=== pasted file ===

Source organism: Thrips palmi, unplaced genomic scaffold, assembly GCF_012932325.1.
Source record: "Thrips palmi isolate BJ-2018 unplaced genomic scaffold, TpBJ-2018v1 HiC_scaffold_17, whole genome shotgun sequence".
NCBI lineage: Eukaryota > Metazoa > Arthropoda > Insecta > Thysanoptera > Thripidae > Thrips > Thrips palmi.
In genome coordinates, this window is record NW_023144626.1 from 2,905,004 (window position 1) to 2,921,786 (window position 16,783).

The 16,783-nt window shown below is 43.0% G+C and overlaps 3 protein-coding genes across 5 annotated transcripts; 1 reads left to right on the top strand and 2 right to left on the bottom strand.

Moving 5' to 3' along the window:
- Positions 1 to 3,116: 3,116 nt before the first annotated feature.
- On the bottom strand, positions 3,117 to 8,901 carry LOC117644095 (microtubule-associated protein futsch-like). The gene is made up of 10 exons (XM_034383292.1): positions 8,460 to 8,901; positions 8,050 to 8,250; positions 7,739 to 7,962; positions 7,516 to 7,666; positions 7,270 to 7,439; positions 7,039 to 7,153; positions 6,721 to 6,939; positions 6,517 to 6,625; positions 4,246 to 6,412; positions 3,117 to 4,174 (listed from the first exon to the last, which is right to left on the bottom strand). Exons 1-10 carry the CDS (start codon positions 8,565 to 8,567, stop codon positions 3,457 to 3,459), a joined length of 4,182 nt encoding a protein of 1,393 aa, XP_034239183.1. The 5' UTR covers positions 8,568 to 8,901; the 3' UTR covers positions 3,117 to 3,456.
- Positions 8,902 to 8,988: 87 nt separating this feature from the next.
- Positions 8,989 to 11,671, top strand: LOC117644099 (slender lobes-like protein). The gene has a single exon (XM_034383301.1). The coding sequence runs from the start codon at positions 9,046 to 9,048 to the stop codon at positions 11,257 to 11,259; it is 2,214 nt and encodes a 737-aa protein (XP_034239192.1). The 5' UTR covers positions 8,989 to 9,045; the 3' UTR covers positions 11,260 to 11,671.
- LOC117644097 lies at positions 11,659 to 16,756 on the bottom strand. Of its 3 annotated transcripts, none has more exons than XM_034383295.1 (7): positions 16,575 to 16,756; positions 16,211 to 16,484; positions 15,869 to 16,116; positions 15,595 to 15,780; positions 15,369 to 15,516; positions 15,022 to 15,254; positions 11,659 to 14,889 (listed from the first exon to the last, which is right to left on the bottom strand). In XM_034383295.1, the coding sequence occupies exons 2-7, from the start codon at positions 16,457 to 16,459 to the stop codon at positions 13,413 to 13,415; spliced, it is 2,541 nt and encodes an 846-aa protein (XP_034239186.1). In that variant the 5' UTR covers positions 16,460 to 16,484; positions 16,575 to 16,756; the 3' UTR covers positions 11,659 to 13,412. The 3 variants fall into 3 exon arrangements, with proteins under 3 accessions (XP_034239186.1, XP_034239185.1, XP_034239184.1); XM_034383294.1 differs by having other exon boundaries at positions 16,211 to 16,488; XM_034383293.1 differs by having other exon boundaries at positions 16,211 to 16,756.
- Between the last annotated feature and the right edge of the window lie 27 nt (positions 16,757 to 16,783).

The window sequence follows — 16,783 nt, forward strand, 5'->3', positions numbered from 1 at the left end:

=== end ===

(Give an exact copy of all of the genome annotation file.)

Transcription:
Source organism: Thrips palmi, unplaced genomic scaffold, assembly GCF_012932325.1.
Source record: "Thrips palmi isolate BJ-2018 unplaced genomic scaffold, TpBJ-2018v1 HiC_scaffold_17, whole genome shotgun sequence".
NCBI lineage: Eukaryota > Metazoa > Arthropoda > Insecta > Thysanoptera > Thripidae > Thrips > Thrips palmi.
In genome coordinates, this window is record NW_023144626.1 from 2,905,004 (window position 1) to 2,921,786 (window position 16,783).

The 16,783-nt window shown below is 43.0% G+C and overlaps 3 protein-coding genes across 5 annotated transcripts; 1 reads left to right on the top strand and 2 right to left on the bottom strand.

Moving 5' to 3' along the window:
- Positions 1 to 3,116: 3,116 nt before the first annotated feature.
- On the bottom strand, positions 3,117 to 8,901 carry LOC117644095 (microtubule-associated protein futsch-like). The gene is made up of 10 exons (XM_034383292.1): positions 8,460 to 8,901; positions 8,050 to 8,250; positions 7,739 to 7,962; positions 7,516 to 7,666; positions 7,270 to 7,439; positions 7,039 to 7,153; positions 6,721 to 6,939; positions 6,517 to 6,625; positions 4,246 to 6,412; positions 3,117 to 4,174 (listed from the first exon to the last, which is right to left on the bottom strand). Exons 1-10 carry the CDS (start codon positions 8,565 to 8,567, stop codon positions 3,457 to 3,459), a joined length of 4,182 nt encoding a protein of 1,393 aa, XP_034239183.1. The 5' UTR covers positions 8,568 to 8,901; the 3' UTR covers positions 3,117 to 3,456.
- Positions 8,902 to 8,988: 87 nt separating this feature from the next.
- Positions 8,989 to 11,671, top strand: LOC117644099 (slender lobes-like protein). The gene has a single exon (XM_034383301.1). The coding sequence runs from the start codon at positions 9,046 to 9,048 to the stop codon at positions 11,257 to 11,259; it is 2,214 nt and encodes a 737-aa protein (XP_034239192.1). The 5' UTR covers positions 8,989 to 9,045; the 3' UTR covers positions 11,260 to 11,671.
- LOC117644097 lies at positions 11,659 to 16,756 on the bottom strand. Of its 3 annotated transcripts, none has more exons than XM_034383295.1 (7): positions 16,575 to 16,756; positions 16,211 to 16,484; positions 15,869 to 16,116; positions 15,595 to 15,780; positions 15,369 to 15,516; positions 15,022 to 15,254; positions 11,659 to 14,889 (listed from the first exon to the last, which is right to left on the bottom strand). In XM_034383295.1, the coding sequence occupies exons 2-7, from the start codon at positions 16,457 to 16,459 to the stop codon at positions 13,413 to 13,415; spliced, it is 2,541 nt and encodes an 846-aa protein (XP_034239186.1). In that variant the 5' UTR covers positions 16,460 to 16,484; positions 16,575 to 16,756; the 3' UTR covers positions 11,659 to 13,412. The 3 variants fall into 3 exon arrangements, with proteins under 3 accessions (XP_034239186.1, XP_034239185.1, XP_034239184.1); XM_034383294.1 differs by having other exon boundaries at positions 16,211 to 16,488; XM_034383293.1 differs by having other exon boundaries at positions 16,211 to 16,756.
- Between the last annotated feature and the right edge of the window lie 27 nt (positions 16,757 to 16,783).

The window sequence follows — 16,783 nt, forward strand, 5'->3', positions numbered from 1 at the left end: